For a depressed cubic equation $x^3 + px + q =0$ having exactly one real root, Cardano's formula gives the real root as $$\sqrt[3]{-\frac{q}{2} +\sqrt{\frac{q^2}{4} + \frac{p^3}{27}}} + \sqrt[3]{-\frac{q}{2} - \sqrt{\frac{q^2}{4} + \frac{p^3}{27}}}.$$ Suppose we know that the cubic equation has exactly one real root which is an integer or rational number. For example, consider $f = x^3 +x -2$ which has exactly one real root 1. Cardano's formula gives the root as $$\sqrt[3]{1 +\sqrt{\frac{28}{27}}} + \sqrt[3]{1 -\sqrt{\frac{28}{27}}}.$$ I referred to this post and used the technique mentioned there to observe that $\sqrt[3]{1 +\sqrt{\frac{28}{27}}}$ can be denested as $\frac{1}{2}+\frac{\sqrt{21}}{6}$ and $$\sqrt[3]{1 -\sqrt{\frac{28}{27}}} = \frac{1}{2}-\frac{\sqrt{21}}{6}.$$ This recovers our integral root $1,$ as desired. I tried few more examples and I was able to denest the outer cubic radical in those cases also.

This brings us to my question. Suppose we have a cubic polynomial $f \in \mathbb{Q}[x]$ which is promised to have exactly one integral/rational root and other two to be complex conjugates. Then, can we always denest the outer cubic radical as shown in the above example? Is there any counterexample and if not, what is the proof/proof idea for denesting.

I refered to this paper in search of a solution but it is heavily loaded with Galois theory which is a bit overwhelming for me at this stage. However, I did start reading the basics of Galois theory - field extensions, Galois correspondence etc. and I hope that I would be able to understand the layman terms of any answer to this question which involves Galois theory.


1 Answer 1


If $n$ is your one real integer solution, then $$x^3+px+q=(x-n)(x^2+nx+b)$$ where $-nb=q, b-n^2=p$ and $n^2<4b,$ that last because there are real roots to $x^2+nx+b$ otherwise.

Substitute $p=b-n^2, q=nb$ into your formula, then see if you can eliminate the cube roots in the general case. You should be able to.

In particular:

$$\begin{align}D=\frac{q^2}{4}+\frac{p^3}{27} &=\frac{n^2b^2}{4} +\frac{(b-n^2)^3}{27}\\ &=\frac{27n^2b^2+4b^3-12n^2b^2+12n^4b-4n^6}{108}\\ &=\frac{4b^3+15n^2b^2+12n^4b-4n^6}{108}\\ &=\frac{(4b-n^2)(b+2n^2)^2}{108} \end{align}$$

So $$-\frac q2+\sqrt{D}=\frac{bn}2+\frac{ b+2n^2}{6}\sqrt{\frac{4b-n^2}{3}}$$

It turns out this has a simple cube root:

$$\begin{align}\frac{bn}2+\frac{ b+2n^2}{6}\sqrt{\frac{4b-n^2}{3}}&=\left(\frac{n}{2}+\frac 12\sqrt{\frac{4b-n^2}3}\right)^3 \end{align}$$

So you can always reduce the cube root.

In your case $n=1,b=2,$ and this can be written:

$$1+\frac{2}{3}\sqrt{\frac 7 3}=\left(\frac12+\frac12\sqrt{\frac73}\right)^3$$

Nothing in this result requires $n$ to be an integer. The equalities are all true regardless of what $n$ is. It even holds when there are other real roots, or if $n$ is a complex root.

For example if $p=-7,q=6,$ then $x^3-7x+6=0$ has roots $1,2,-3.$ Cardano requires us to s find the cube root of:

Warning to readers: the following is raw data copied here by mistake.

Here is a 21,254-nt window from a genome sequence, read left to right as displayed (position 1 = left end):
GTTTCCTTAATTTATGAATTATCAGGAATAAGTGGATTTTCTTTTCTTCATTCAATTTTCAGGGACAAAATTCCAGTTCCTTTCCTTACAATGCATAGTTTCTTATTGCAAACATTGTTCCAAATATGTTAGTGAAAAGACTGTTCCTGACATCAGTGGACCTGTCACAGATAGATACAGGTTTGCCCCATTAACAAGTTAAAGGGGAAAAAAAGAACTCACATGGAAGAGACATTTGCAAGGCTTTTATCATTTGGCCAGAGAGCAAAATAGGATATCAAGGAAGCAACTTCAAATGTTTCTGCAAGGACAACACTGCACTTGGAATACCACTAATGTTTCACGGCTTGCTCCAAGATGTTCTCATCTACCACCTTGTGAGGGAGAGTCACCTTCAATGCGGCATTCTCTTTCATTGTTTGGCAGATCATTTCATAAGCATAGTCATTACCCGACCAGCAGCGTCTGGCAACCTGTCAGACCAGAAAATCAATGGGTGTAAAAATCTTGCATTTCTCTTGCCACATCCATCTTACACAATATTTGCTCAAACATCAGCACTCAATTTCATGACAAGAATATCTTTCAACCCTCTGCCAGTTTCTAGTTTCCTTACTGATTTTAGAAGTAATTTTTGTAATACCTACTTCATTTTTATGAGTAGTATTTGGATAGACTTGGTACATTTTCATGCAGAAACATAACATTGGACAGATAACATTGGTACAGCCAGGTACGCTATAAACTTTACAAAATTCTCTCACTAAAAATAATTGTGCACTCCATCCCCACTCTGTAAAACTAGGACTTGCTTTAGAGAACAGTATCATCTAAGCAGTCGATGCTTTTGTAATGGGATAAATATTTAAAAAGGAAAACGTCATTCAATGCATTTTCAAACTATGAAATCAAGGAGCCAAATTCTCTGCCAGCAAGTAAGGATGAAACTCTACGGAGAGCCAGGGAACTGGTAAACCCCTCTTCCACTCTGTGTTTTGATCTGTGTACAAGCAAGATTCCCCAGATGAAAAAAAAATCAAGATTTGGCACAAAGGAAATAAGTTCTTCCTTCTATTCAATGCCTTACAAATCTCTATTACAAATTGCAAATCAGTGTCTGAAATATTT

$$S:=\frac72 +\frac{10}{9}\sqrt{-3}$$

When $n=1, b=-6$ and you get:


When $n=2, b=-3,$ and


When $n=-3, b=2$ and


  • $\begingroup$ Very nice (+1). Your approach works always if there is only one real solution $n$, it need not be an integer. However, in general you will not be able to determine $n$ (and $b$) exactly so that the solution $\frac{n}{2}+\frac 12\sqrt{\frac{4b-n^2}3}$ has only theoretical value. I think the only case where it works explicitly is when we can determine $n$ by trying the divisors of $q$ (if $p,q \in \mathbb Z$). $\endgroup$
    – Paul Frost
    Commented May 20, 2021 at 17:40
  • $\begingroup$ @Thomas Andrews Thank you for the beautiful answer! I had been stuck on this for weeks. I was using computer algebra system but I was trying not so helpful things. In retrospect, I should have factored the numerator using software. Can one also take cube roots of complicated expressions as above using software or did you do it by hand? $\endgroup$ Commented May 20, 2021 at 17:43
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    $\begingroup$ @ThomasAndrews $S = -3 + \frac{10}{9}\sqrt{-3}$. For $n=1,b=-6$, by the formula in your answer we should get $S^{1/3} = \frac{1}{2}+\frac{1}{2}\sqrt{\frac{-25}{3}}$, as you state. However, $(\frac{1}{2}+\frac{1}{2}\sqrt{\frac{-25}{3}})^3 = -3 - \frac{10}{9}\sqrt{-3} = \overline{S}$. Though, we still get 1 as root when adding with the other radical, it still seems to be a discrepancy. For the next 2 cases, the values are correct with correct signs, only this first case is a bit deviant. $\endgroup$ Commented May 21, 2021 at 7:03
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    $\begingroup$ @PranavBisht The problem here is that we take the square root of a negative real number $r$. There are two values of $\sqrt{r}$, namely $i \sqrt{-r}$ and $-i\sqrt{-r}$, and it is not a priori clear which is the "correct" choice. It seems to be obvious that we can always decide for $i \sqrt{-r}$, but this is not true. See my answer to math.stackexchange.com/q/2838797 Also have a look at math.stackexchange.com/q/4124077 $\endgroup$
    – Paul Frost
    Commented May 21, 2021 at 11:40
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    $\begingroup$ @PranavBisht More precisely, we have $D = \frac{(4b-n^2)(b+2n^2)^2}{108}$ and therefore the square root gives $\sqrt D = \epsilon \frac{ b+2n^2}{6}\sqrt{\frac{4b-n^2}{3}}$ with $\epsilon = \pm 1$. Both values are possible as your examples show. $\endgroup$
    – Paul Frost
    Commented May 22, 2021 at 8:57

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